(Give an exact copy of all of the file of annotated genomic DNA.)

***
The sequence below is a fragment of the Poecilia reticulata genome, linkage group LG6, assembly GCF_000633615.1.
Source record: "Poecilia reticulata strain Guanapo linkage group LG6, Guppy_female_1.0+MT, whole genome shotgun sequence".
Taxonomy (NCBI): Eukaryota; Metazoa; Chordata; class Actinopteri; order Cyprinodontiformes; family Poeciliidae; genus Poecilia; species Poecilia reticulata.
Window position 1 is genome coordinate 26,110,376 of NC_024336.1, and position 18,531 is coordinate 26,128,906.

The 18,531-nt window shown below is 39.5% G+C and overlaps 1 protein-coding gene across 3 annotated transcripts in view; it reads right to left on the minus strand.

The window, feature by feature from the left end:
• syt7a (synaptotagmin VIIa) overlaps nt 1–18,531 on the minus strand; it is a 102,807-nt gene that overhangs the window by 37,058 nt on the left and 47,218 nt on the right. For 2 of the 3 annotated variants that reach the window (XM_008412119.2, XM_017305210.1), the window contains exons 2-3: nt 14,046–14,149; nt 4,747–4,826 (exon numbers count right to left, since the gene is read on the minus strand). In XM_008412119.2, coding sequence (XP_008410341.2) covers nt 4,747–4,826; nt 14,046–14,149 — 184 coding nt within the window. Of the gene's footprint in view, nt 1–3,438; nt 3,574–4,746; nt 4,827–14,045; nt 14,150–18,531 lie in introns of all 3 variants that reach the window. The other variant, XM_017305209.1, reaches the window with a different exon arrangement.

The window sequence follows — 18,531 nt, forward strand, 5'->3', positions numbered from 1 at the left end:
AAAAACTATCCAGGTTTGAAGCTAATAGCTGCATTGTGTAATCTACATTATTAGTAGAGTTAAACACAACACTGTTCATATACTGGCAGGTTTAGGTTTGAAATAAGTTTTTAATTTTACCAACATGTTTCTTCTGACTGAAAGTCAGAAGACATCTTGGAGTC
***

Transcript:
The sequence below is a fragment of the Poecilia reticulata genome, linkage group LG6, assembly GCF_000633615.1.
Source record: "Poecilia reticulata strain Guanapo linkage group LG6, Guppy_female_1.0+MT, whole genome shotgun sequence".
Taxonomy (NCBI): Eukaryota; Metazoa; Chordata; class Actinopteri; order Cyprinodontiformes; family Poeciliidae; genus Poecilia; species Poecilia reticulata.
Window position 1 is genome coordinate 26,110,376 of NC_024336.1, and position 18,531 is coordinate 26,128,906.

The 18,531-nt window shown below is 39.5% G+C and overlaps 1 protein-coding gene across 3 annotated transcripts in view; it reads right to left on the minus strand.

The window, feature by feature from the left end:
• syt7a (synaptotagmin VIIa) overlaps nt 1–18,531 on the minus strand; it is a 102,807-nt gene that overhangs the window by 37,058 nt on the left and 47,218 nt on the right. For 2 of the 3 annotated variants that reach the window (XM_008412119.2, XM_017305210.1), the window contains exons 2-3: nt 14,046–14,149; nt 4,747–4,826 (exon numbers count right to left, since the gene is read on the minus strand). In XM_008412119.2, coding sequence (XP_008410341.2) covers nt 4,747–4,826; nt 14,046–14,149 — 184 coding nt within the window. Of the gene's footprint in view, nt 1–3,438; nt 3,574–4,746; nt 4,827–14,045; nt 14,150–18,531 lie in introns of all 3 variants that reach the window. The other variant, XM_017305209.1, reaches the window with a different exon arrangement.

The window sequence follows — 18,531 nt, forward strand, 5'->3', positions numbered from 1 at the left end:
AAAAACTATCCAGGTTTGAAGCTAATAGCTGCATTGTGTAATCTACATTATTAGTAGAGTTAAACACAACACTGTTCATATACTGGCAGGTTTAGGTTTGAAATAAGTTTTTAATTTTACCAACATGTTTCTTCTGACTGAAAGTCAGAAGACATCTTGGAGTC